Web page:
Khamis, Ogos 11, 2005

What You Need to Know on Smoking and Lung Cancer

If you quit smoking can you reduce or eliminate your risk of tobacco-related lung cancer, or is the damage permanent?

You can always reduce your risk if you quit smoking. If you're 50 years old and you've been a lifelong smoker and you quit smoking today, you reduce your risk by half. If you're 30 years old and a lifelong smoker, you can almost completely eliminate your risk of lung cancer by quitting.

There's some increased risk compared to the general population, if you have smoked. But, if you quit at the age of 30, it's almost a negligible increased risk.

If you've never been a smoker and you develop lung cancer, how did you get it? Is it genetics, environment, radon, luck of the draw?

There are two likely reasons. One, for whatever reason, you were born genetically predisposed to getting cancer. You have something in your cells that activated and started producing a tumor. That's probably one of the most likely reasons.

Then, there's the idea of environmental exposure, especially radon. Radon is the second leading risk factor for lung cancer in the United States, according to the American Cancer Society. Radon is a naturally occurring radioactive gas that comes from the Earth's soil. In fact, one in 15 homes have levels of radon that are considered too high. So home inspectors recommend that you get radon levels checked before buying new property, or to get radon sensors for the house.

But smoking is far and away the number one risk factor. About 80% of people who have lung cancer were smokers. You get a sense of the magnitude there.

Is there a difference between smoking-related lung cancer and non-smoking-related lung cancer?

It appears that the biggest difference is that people who are not smokers tend to do better overall. Their prognosis is better overall than people who have smoking-related lung cancer. But that probably has more to do with the fact that people who are not smoking are, overall, more fit. So they respond better to treatment. It may not have anything to do with the biology of the cancer; it just has to do with the physiology of the person.

Are certain types of lung cancer more treatable than others? What's the general survival rate?

If you catch a lung cancer early — a Stage 1 cancer — it's going to be more treatable than an advanced lung cancer. If you have a cancer that can be operated, that can be removed, you have a very good chance, a better chance than not, of being able to be cured. But the problem is that most people who go to doctor with some sort of symptom already have advanced lung cancer, so it's too late.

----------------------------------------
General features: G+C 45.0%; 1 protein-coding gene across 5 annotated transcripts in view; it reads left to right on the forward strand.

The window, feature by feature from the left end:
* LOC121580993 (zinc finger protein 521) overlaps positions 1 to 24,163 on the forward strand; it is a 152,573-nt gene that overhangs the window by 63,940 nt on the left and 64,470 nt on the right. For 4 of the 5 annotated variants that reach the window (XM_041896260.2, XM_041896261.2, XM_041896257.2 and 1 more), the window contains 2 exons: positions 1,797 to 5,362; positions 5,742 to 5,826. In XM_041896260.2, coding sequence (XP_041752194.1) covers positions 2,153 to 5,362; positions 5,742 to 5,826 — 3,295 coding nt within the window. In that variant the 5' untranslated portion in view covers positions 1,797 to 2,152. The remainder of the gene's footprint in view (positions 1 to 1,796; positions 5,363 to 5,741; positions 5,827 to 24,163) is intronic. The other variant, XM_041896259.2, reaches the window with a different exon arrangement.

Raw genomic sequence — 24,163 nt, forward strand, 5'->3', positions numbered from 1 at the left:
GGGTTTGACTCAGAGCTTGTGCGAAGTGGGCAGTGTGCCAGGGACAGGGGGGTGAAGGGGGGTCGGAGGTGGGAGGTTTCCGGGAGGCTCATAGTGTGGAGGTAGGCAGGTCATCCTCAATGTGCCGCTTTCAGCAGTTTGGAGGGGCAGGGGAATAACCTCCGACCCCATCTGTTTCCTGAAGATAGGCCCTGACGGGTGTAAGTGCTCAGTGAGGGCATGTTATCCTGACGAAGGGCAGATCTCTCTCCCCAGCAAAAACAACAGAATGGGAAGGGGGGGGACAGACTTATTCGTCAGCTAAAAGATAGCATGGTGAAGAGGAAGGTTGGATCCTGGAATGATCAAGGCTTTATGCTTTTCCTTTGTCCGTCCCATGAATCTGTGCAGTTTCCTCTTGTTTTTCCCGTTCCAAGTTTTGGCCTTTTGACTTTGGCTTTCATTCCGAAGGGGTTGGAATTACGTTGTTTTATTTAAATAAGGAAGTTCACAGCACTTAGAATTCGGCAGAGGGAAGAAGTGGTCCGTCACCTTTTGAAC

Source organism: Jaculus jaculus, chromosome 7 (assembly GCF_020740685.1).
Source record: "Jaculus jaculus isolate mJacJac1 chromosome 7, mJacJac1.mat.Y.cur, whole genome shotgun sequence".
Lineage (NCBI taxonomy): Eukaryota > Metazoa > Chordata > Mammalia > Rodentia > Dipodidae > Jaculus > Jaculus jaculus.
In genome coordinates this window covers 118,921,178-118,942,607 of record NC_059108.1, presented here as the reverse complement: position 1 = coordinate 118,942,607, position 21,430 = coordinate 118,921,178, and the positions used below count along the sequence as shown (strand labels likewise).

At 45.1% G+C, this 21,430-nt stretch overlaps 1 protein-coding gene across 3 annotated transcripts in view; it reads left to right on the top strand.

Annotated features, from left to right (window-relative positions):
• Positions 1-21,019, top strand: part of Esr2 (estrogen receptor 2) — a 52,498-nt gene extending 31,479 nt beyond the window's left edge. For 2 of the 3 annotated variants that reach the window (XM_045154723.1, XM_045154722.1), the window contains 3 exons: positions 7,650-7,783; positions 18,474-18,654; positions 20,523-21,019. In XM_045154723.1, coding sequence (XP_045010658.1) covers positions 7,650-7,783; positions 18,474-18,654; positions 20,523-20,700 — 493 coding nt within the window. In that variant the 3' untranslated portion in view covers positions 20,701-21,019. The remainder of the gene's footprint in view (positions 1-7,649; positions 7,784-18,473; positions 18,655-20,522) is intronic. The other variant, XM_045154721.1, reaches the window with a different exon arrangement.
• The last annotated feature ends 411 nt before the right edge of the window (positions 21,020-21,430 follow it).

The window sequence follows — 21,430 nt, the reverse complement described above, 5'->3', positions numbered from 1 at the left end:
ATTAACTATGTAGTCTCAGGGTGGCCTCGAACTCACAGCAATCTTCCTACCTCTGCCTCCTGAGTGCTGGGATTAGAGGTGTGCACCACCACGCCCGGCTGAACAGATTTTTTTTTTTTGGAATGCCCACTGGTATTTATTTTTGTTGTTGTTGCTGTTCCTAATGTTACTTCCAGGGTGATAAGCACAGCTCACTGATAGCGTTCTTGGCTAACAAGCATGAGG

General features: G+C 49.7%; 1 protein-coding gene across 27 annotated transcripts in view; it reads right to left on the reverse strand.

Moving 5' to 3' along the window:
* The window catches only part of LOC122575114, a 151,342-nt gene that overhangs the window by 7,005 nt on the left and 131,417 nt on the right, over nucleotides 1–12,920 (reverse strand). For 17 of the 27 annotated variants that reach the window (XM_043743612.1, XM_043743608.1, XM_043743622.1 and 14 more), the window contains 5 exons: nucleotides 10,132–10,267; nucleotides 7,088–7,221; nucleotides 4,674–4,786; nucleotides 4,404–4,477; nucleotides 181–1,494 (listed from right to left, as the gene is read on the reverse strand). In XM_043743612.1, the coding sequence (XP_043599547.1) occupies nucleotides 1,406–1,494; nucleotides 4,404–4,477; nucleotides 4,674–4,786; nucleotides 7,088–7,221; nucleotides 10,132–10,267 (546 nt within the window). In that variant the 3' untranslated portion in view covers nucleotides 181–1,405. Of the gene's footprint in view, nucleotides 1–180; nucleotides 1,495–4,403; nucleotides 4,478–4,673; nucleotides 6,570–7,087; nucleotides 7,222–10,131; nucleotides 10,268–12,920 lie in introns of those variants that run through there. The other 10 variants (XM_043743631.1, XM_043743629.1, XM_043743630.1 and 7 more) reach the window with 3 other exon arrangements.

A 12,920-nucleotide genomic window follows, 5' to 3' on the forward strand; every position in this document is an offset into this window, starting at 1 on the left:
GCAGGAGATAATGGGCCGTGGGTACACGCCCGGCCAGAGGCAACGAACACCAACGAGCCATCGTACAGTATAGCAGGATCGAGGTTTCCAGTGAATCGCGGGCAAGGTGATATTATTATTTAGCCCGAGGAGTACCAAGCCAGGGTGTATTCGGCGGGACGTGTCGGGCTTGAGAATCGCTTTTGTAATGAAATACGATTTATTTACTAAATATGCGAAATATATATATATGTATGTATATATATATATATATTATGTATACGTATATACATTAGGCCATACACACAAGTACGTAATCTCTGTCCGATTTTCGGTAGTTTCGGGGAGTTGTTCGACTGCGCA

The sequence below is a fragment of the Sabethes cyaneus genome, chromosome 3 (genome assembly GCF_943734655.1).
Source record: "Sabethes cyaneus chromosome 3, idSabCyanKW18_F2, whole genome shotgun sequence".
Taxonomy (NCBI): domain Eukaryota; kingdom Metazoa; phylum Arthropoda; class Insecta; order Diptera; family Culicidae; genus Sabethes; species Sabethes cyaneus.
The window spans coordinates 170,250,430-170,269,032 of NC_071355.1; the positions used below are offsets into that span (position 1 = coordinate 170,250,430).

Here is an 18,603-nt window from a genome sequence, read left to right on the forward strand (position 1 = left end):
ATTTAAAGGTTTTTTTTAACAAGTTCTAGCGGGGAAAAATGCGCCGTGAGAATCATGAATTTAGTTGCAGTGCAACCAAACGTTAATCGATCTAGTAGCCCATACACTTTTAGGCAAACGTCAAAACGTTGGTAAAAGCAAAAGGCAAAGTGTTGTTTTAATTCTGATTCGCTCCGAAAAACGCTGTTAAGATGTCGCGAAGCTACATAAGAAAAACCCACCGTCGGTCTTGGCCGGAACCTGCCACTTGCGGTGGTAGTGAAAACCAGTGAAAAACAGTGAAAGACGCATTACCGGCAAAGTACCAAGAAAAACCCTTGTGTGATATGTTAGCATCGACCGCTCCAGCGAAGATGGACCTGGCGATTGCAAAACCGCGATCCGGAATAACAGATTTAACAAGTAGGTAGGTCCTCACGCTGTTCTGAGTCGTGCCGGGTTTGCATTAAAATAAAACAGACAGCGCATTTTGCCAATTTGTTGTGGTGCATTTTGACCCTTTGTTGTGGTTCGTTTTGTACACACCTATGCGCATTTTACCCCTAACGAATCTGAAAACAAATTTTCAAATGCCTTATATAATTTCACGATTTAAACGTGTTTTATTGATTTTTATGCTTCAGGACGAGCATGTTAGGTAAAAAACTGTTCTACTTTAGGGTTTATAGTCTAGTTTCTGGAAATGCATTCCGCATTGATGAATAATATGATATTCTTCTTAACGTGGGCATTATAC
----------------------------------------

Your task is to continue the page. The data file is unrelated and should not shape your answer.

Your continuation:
Survival rates for all lung cancer: in the first year, six out of 10 people will be dead. By the second year, eight out of 10 people will be dead. By five years, only 15% of people will survive.

When you talk about cancer in general, there are good screening programs, like mammograms for breast cancer or colonoscopies for colon cancer. With lung cancer, there is no generally accepted screening test today. We have 100 million former or current smokers in the United States right now and a lot of them, obviously, are considered at risk for lung cancer. But we haven't agreed on a way to screen all these people. We haven't come up with a reliable program. CT scans are too expensive. And should everyone be exposed to CT scans? That's still being figured out.

Are there differences between men and women in terms of susceptibility? Are there high-risk age groups?

A quickly growing population of people with lung cancer appears to be nonsmoking women. While men still have a greater number of overall lung cancer cases, nonsmoking women are much more likely than nonsmoking men to develop cancer. We don't know why that is, but we think it might have to do with changes in hormones. Women may be more likely to develop cancer because of hormonal changes. In terms of environmental exposure, if radon is in fact a culprit in the home and more women are at home than men, that could be part of the answer.

Most people are diagnosed at 50 or older. If you're diagnosed younger, it could mean that doctors caught the cancer earlier, which might mean that you have a very early stage cancer and were lucky to catch it. But it could also mean that if it's already advanced at such a young age, your prognosis may be even poorer than the prognosis for the general population.


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